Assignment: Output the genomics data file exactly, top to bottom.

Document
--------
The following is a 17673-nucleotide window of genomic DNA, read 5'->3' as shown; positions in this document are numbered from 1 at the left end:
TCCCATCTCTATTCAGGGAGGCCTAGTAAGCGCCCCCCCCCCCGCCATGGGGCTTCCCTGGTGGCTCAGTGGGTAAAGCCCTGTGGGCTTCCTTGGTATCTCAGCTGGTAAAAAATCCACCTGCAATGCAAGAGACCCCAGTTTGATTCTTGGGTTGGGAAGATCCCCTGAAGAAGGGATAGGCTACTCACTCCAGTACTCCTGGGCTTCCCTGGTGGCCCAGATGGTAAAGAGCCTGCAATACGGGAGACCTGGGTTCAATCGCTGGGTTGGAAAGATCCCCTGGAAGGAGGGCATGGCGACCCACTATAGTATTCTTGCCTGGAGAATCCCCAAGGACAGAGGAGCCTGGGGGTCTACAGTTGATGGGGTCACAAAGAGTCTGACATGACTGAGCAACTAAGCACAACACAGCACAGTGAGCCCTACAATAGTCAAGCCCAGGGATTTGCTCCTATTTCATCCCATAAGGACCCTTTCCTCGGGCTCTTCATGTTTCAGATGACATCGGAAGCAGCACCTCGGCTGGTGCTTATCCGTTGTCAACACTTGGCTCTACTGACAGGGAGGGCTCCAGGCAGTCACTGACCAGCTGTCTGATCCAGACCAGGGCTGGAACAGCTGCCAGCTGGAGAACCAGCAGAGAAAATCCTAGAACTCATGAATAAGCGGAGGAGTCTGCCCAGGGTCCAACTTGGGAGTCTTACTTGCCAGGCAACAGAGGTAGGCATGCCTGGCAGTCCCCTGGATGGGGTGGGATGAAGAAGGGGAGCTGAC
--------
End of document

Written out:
The following is a 17673-nucleotide window of genomic DNA, read 5'->3' as shown; positions in this document are numbered from 1 at the left end:
TCCCATCTCTATTCAGGGAGGCCTAGTAAGCGCCCCCCCCCCCGCCATGGGGCTTCCCTGGTGGCTCAGTGGGTAAAGCCCTGTGGGCTTCCTTGGTATCTCAGCTGGTAAAAAATCCACCTGCAATGCAAGAGACCCCAGTTTGATTCTTGGGTTGGGAAGATCCCCTGAAGAAGGGATAGGCTACTCACTCCAGTACTCCTGGGCTTCCCTGGTGGCCCAGATGGTAAAGAGCCTGCAATACGGGAGACCTGGGTTCAATCGCTGGGTTGGAAAGATCCCCTGGAAGGAGGGCATGGCGACCCACTATAGTATTCTTGCCTGGAGAATCCCCAAGGACAGAGGAGCCTGGGGGTCTACAGTTGATGGGGTCACAAAGAGTCTGACATGACTGAGCAACTAAGCACAACACAGCACAGTGAGCCCTACAATAGTCAAGCCCAGGGATTTGCTCCTATTTCATCCCATAAGGACCCTTTCCTCGGGCTCTTCATGTTTCAGATGACATCGGAAGCAGCACCTCGGCTGGTGCTTATCCGTTGTCAACACTTGGCTCTACTGACAGGGAGGGCTCCAGGCAGTCACTGACCAGCTGTCTGATCCAGACCAGGGCTGGAACAGCTGCCAGCTGGAGAACCAGCAGAGAAAATCCTAGAACTCATGAATAAGCGGAGGAGTCTGCCCAGGGTCCAACTTGGGAGTCTTACTTGCCAGGCAACAGAGGTAGGCATGCCTGGCAGTCCCCTGGATGGGGTGGGATGAAGAAGGGGAGCTGAC